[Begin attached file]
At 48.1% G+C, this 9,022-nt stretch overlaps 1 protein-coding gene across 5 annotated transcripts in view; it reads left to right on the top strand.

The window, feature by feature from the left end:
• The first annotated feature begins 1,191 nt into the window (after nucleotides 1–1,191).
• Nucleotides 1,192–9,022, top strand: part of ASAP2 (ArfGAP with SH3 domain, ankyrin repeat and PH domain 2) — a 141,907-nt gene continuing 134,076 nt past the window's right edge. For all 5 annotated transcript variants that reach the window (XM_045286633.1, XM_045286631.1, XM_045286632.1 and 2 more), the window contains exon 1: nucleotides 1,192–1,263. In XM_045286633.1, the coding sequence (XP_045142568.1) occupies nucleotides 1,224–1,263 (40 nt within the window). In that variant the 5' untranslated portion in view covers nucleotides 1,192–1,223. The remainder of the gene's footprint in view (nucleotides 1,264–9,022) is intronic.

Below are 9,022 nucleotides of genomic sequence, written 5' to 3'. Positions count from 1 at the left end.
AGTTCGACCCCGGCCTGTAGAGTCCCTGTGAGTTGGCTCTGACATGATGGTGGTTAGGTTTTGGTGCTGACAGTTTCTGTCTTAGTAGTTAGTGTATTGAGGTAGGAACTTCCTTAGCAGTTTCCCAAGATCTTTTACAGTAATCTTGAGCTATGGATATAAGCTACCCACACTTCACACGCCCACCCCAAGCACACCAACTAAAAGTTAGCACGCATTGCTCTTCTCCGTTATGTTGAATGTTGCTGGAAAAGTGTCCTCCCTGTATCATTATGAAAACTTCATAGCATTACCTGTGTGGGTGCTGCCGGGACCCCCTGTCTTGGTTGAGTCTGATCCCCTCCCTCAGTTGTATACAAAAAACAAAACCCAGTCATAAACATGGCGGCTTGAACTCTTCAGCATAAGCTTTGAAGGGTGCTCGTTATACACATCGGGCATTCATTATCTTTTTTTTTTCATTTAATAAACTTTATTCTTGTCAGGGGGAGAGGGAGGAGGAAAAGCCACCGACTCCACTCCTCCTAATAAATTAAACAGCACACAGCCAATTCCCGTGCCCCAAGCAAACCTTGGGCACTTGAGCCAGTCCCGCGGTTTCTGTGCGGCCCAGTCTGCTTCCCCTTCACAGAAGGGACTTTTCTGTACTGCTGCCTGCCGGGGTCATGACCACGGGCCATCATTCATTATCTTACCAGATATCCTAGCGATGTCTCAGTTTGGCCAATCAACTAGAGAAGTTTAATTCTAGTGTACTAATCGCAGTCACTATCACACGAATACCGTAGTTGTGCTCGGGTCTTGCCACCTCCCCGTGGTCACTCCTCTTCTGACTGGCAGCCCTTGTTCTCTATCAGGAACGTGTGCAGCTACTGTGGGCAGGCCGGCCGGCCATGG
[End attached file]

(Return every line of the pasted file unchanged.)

At 48.1% G+C, this 9,022-nt stretch overlaps 1 protein-coding gene across 5 annotated transcripts in view; it reads left to right on the top strand.

The window, feature by feature from the left end:
• The first annotated feature begins 1,191 nt into the window (after nucleotides 1–1,191).
• Nucleotides 1,192–9,022, top strand: part of ASAP2 (ArfGAP with SH3 domain, ankyrin repeat and PH domain 2) — a 141,907-nt gene continuing 134,076 nt past the window's right edge. For all 5 annotated transcript variants that reach the window (XM_045286633.1, XM_045286631.1, XM_045286632.1 and 2 more), the window contains exon 1: nucleotides 1,192–1,263. In XM_045286633.1, the coding sequence (XP_045142568.1) occupies nucleotides 1,224–1,263 (40 nt within the window). In that variant the 5' untranslated portion in view covers nucleotides 1,192–1,223. The remainder of the gene's footprint in view (nucleotides 1,264–9,022) is intronic.

Below are 9,022 nucleotides of genomic sequence, written 5' to 3'. Positions count from 1 at the left end.
AGTTCGACCCCGGCCTGTAGAGTCCCTGTGAGTTGGCTCTGACATGATGGTGGTTAGGTTTTGGTGCTGACAGTTTCTGTCTTAGTAGTTAGTGTATTGAGGTAGGAACTTCCTTAGCAGTTTCCCAAGATCTTTTACAGTAATCTTGAGCTATGGATATAAGCTACCCACACTTCACACGCCCACCCCAAGCACACCAACTAAAAGTTAGCACGCATTGCTCTTCTCCGTTATGTTGAATGTTGCTGGAAAAGTGTCCTCCCTGTATCATTATGAAAACTTCATAGCATTACCTGTGTGGGTGCTGCCGGGACCCCCTGTCTTGGTTGAGTCTGATCCCCTCCCTCAGTTGTATACAAAAAACAAAACCCAGTCATAAACATGGCGGCTTGAACTCTTCAGCATAAGCTTTGAAGGGTGCTCGTTATACACATCGGGCATTCATTATCTTTTTTTTTTCATTTAATAAACTTTATTCTTGTCAGGGGGAGAGGGAGGAGGAAAAGCCACCGACTCCACTCCTCCTAATAAATTAAACAGCACACAGCCAATTCCCGTGCCCCAAGCAAACCTTGGGCACTTGAGCCAGTCCCGCGGTTTCTGTGCGGCCCAGTCTGCTTCCCCTTCACAGAAGGGACTTTTCTGTACTGCTGCCTGCCGGGGTCATGACCACGGGCCATCATTCATTATCTTACCAGATATCCTAGCGATGTCTCAGTTTGGCCAATCAACTAGAGAAGTTTAATTCTAGTGTACTAATCGCAGTCACTATCACACGAATACCGTAGTTGTGCTCGGGTCTTGCCACCTCCCCGTGGTCACTCCTCTTCTGACTGGCAGCCCTTGTTCTCTATCAGGAACGTGTGCAGCTACTGTGGGCAGGCCGGCCGGCCATGG